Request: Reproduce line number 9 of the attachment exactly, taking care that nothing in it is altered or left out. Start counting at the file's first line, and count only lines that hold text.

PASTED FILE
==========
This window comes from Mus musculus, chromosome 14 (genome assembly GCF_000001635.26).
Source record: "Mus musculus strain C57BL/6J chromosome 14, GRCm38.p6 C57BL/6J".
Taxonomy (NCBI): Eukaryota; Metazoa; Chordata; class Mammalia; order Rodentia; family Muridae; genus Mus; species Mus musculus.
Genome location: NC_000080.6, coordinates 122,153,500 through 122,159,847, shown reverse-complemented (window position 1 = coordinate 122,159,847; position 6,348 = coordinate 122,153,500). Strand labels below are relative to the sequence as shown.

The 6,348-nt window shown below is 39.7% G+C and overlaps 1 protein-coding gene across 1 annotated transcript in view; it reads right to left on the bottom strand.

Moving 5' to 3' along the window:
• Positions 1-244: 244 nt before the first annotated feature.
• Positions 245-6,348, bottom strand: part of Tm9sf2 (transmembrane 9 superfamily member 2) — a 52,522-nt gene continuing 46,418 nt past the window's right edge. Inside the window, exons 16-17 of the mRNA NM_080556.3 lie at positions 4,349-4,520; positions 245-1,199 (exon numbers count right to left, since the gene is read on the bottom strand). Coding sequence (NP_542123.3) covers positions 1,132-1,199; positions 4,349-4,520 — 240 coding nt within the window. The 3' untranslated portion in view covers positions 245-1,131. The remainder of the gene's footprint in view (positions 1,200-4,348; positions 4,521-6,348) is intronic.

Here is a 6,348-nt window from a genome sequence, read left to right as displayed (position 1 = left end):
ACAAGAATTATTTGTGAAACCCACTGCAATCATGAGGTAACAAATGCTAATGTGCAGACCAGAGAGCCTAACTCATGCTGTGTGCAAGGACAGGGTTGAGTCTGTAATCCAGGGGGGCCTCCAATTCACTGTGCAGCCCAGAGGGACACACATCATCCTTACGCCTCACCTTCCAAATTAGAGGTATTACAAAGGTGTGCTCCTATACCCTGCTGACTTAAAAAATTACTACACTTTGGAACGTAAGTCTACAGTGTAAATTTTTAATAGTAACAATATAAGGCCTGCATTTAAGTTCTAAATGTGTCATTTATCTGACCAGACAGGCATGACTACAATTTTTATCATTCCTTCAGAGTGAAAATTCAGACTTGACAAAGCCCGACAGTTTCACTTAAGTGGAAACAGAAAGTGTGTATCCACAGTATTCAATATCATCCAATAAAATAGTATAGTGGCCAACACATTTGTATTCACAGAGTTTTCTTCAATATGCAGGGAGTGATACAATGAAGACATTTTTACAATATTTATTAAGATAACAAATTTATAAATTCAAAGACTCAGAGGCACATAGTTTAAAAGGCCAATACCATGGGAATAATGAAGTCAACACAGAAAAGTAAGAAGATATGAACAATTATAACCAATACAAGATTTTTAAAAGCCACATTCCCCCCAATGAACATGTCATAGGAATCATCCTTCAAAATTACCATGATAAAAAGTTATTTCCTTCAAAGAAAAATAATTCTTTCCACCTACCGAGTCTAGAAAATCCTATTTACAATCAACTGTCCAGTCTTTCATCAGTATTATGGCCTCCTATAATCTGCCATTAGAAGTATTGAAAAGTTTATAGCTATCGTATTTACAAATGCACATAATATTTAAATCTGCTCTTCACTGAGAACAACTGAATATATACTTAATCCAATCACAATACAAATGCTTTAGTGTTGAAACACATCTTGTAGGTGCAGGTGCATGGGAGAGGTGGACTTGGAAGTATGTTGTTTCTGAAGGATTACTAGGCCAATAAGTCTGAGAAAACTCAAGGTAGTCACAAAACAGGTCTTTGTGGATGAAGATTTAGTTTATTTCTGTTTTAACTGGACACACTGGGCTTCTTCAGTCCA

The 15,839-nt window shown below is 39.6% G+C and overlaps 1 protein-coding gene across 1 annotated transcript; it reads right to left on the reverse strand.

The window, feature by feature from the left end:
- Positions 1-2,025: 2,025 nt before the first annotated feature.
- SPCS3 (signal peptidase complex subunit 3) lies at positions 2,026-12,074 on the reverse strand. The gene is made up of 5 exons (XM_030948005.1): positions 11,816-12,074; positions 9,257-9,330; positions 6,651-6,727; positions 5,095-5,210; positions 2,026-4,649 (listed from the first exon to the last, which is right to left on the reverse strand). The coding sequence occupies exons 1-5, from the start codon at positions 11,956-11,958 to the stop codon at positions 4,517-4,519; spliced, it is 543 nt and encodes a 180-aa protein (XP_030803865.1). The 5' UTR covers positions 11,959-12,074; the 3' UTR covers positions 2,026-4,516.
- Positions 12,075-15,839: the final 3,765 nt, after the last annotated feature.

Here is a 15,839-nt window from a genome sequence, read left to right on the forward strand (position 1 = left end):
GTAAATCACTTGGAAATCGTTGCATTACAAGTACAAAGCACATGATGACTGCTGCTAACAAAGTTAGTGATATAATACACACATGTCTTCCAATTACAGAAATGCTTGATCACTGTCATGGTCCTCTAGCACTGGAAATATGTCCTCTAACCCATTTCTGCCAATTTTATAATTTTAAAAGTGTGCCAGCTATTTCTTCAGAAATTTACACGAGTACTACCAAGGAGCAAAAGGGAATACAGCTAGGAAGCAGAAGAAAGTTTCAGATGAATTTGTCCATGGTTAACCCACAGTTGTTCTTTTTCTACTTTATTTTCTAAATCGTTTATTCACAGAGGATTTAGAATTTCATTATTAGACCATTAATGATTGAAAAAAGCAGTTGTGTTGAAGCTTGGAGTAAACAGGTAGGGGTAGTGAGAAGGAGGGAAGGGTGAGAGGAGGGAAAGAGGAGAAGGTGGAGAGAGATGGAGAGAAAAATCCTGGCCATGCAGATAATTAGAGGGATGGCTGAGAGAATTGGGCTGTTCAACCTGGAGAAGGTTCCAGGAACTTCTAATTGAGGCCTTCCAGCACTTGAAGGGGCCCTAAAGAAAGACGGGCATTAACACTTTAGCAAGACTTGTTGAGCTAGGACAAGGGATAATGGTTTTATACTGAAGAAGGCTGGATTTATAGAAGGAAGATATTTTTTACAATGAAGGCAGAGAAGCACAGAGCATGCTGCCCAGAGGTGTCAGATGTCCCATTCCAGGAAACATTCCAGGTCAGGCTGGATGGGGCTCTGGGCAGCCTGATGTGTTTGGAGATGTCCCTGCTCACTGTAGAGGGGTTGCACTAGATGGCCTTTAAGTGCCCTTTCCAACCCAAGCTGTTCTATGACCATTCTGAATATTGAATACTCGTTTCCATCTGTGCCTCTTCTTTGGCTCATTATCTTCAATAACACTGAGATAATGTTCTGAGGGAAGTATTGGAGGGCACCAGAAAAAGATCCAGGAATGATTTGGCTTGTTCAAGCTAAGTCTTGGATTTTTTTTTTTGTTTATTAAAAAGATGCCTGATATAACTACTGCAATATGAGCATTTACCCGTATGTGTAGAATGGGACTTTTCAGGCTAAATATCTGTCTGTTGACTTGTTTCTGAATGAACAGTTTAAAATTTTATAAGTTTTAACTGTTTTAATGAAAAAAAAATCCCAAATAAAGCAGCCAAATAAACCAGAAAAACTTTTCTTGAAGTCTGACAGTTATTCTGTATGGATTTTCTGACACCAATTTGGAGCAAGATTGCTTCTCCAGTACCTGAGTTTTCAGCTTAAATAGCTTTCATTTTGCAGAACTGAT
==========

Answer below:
Here is a 6,348-nt window from a genome sequence, read left to right as displayed (position 1 = left end):